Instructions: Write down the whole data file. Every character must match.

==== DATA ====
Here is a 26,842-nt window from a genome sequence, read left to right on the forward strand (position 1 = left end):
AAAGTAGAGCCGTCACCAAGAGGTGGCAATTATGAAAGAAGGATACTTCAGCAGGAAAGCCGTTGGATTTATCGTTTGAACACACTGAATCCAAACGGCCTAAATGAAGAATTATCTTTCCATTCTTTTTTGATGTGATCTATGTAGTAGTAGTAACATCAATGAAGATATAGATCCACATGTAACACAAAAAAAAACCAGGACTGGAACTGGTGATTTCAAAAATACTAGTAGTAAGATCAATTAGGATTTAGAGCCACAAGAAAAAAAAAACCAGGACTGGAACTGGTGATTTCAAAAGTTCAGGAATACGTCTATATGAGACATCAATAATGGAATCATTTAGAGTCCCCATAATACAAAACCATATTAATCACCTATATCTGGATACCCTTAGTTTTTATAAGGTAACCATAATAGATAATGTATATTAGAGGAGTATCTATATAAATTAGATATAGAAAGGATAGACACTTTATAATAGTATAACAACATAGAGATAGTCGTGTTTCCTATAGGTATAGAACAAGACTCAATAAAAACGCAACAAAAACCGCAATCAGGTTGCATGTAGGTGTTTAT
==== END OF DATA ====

Here is a 26,842-nt window from a genome sequence, read left to right on the forward strand (position 1 = left end):
AAAGTAGAGCCGTCACCAAGAGGTGGCAATTATGAAAGAAGGATACTTCAGCAGGAAAGCCGTTGGATTTATCGTTTGAACACACTGAATCCAAACGGCCTAAATGAAGAATTATCTTTCCATTCTTTTTTGATGTGATCTATGTAGTAGTAGTAACATCAATGAAGATATAGATCCACATGTAACACAAAAAAAAACCAGGACTGGAACTGGTGATTTCAAAAATACTAGTAGTAAGATCAATTAGGATTTAGAGCCACAAGAAAAAAAAAACCAGGACTGGAACTGGTGATTTCAAAAGTTCAGGAATACGTCTATATGAGACATCAATAATGGAATCATTTAGAGTCCCCATAATACAAAACCATATTAATCACCTATATCTGGATACCCTTAGTTTTTATAAGGTAACCATAATAGATAATGTATATTAGAGGAGTATCTATATAAATTAGATATAGAAAGGATAGACACTTTATAATAGTATAACAACATAGAGATAGTCGTGTTTCCTATAGGTATAGAACAAGACTCAATAAAAACGCAACAAAAACCGCAATCAGGTTGCATGTAGGTGTTTAT